Samuel Louwagie, MJLST Staffer
Should web companies be held liable when users engage in criminal sex trafficking on the platforms they provide? Members of both political parties in Congress are pushing to make the answer to that question yes, over the opposition of tech giants like Google.
The Communications Decency Act was enacted in 1934. In the early 1990s, as the Internet went live, Congress added Section 230 to the act. That provision protected providers of web platforms from civil liability for content posted by users of those platforms. The act states that in order to “promote the continued development of the internet . . . No provider of an interactive computer service shall be treated as the publisher or speaker of any information provided by another information content provider.” That protection, according to the ACLU, “defines Internet culture as we know it.”
Earlier this month, Congress debated an amendment to Section 230 called the Stop Enabling Sex Traffickers Act of 2017. The act would remove that protection from web platforms that knowingly allow sex trafficking to take place. The proposal comes after the First Circuit Court of Appeals held in March of 2016 that even though Backpage.com played a role in trafficking underage girls, section 230 protected it from liability. Sen. Rob Portman, a co-sponsor of the bill, wrote that it is Congress’ “responsibility to change this law” while “women and children have . . . their most basic rights stripped from them.” And even some tech companies, such as Oracle, have supported the bill.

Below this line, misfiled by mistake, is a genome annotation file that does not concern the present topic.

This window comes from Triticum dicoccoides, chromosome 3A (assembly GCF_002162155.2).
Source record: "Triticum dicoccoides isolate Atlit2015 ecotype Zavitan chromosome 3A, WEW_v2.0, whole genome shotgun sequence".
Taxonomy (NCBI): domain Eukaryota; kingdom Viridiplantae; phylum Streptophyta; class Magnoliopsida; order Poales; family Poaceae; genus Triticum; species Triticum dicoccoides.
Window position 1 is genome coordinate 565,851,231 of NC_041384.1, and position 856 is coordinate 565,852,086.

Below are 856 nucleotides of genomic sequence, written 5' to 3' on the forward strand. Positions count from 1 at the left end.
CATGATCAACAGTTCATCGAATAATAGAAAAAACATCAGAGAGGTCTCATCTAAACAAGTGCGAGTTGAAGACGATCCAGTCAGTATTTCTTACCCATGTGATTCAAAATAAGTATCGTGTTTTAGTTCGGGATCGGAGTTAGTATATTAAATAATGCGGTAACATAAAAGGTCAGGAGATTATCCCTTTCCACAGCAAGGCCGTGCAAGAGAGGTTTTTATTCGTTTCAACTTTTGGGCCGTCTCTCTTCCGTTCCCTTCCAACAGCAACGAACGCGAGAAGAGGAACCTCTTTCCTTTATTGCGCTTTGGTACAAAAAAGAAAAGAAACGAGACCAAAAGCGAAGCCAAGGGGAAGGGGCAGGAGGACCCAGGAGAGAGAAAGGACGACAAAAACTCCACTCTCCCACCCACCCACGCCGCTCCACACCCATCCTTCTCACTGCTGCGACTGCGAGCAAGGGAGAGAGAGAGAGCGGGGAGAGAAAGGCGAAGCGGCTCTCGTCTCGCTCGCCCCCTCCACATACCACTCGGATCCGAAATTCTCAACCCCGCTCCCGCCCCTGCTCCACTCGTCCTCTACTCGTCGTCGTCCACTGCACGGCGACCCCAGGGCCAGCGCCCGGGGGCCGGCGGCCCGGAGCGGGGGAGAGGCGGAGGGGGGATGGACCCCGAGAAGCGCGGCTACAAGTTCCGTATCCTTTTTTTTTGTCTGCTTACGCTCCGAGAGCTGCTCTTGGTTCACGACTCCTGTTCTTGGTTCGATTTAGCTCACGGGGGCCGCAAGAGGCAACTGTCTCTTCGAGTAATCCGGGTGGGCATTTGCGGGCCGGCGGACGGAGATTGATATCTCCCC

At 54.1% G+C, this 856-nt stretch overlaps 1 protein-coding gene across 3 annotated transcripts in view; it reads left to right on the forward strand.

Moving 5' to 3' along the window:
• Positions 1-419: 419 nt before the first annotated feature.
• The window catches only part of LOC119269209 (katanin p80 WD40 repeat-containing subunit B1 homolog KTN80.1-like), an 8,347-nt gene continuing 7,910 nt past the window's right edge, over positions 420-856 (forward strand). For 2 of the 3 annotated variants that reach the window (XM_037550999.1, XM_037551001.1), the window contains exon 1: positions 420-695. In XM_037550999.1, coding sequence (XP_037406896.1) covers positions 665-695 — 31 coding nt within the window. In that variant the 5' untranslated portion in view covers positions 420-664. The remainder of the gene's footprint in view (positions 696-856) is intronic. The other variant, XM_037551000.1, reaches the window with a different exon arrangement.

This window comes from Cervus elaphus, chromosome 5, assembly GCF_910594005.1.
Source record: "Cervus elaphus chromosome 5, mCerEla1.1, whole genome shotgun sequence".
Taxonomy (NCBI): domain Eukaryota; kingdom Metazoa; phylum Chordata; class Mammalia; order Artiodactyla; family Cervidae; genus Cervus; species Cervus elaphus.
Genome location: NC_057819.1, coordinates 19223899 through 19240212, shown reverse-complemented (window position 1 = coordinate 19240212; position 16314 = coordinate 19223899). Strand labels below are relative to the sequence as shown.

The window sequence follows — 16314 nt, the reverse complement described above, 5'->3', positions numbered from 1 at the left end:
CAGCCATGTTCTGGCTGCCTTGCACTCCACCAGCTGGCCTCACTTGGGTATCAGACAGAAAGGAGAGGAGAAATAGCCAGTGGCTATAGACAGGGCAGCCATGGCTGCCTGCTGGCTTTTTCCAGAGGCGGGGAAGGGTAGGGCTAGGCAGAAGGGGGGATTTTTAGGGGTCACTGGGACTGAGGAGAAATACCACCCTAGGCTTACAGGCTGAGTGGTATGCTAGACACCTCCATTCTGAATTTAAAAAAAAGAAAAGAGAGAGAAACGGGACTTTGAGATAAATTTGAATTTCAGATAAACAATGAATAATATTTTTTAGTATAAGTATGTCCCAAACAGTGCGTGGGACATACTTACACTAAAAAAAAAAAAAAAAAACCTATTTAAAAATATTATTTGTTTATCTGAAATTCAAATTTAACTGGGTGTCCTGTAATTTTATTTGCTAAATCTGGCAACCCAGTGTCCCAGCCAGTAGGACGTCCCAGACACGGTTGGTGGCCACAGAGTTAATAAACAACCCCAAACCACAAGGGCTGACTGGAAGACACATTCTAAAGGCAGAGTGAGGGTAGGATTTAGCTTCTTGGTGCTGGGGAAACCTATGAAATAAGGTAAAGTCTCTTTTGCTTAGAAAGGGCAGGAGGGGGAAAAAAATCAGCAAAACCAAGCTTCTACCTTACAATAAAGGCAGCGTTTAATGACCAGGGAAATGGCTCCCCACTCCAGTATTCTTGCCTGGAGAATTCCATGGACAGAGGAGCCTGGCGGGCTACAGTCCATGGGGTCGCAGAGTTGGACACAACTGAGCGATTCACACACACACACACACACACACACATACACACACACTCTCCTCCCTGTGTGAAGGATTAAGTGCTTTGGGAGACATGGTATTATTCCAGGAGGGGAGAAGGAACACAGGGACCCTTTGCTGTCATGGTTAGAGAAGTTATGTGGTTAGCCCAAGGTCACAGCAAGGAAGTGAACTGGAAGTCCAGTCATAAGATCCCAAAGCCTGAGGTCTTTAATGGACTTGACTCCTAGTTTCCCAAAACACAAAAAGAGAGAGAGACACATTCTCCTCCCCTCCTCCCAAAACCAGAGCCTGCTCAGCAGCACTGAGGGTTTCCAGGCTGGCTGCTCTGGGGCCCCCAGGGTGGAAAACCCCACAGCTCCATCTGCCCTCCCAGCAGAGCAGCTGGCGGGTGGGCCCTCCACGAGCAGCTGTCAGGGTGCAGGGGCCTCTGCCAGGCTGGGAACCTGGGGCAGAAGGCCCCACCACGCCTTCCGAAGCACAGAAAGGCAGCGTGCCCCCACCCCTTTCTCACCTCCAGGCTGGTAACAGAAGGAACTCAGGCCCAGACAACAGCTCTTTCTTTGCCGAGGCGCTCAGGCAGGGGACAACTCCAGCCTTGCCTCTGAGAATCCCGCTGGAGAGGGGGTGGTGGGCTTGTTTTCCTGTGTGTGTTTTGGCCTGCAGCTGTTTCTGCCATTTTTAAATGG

Google, meanwhile, has resisted such emotional pleas. Its lobbyists have argued that Backpage.com could be criminally prosecuted, and that to remove core protections from internet companies will damage the free nature of the web. Critics, such as New York Times columnist Nicholas Kristof, argue the Stop Enabling Sex Traffickers Act was crafted “exceedingly narrowly to target those intentionally engaged in trafficking children.”
The bill has bipartisan support and appears to be gaining steam. The Internet Association, a trade group including Google and Facebook, expressed a willingness at a Congressional hearing to supporting “targeted amendments” to the Communications Decency Act. Whether Google likes it or not, eventually platforms will be at legal risk if they don’t police their content for sex trafficking.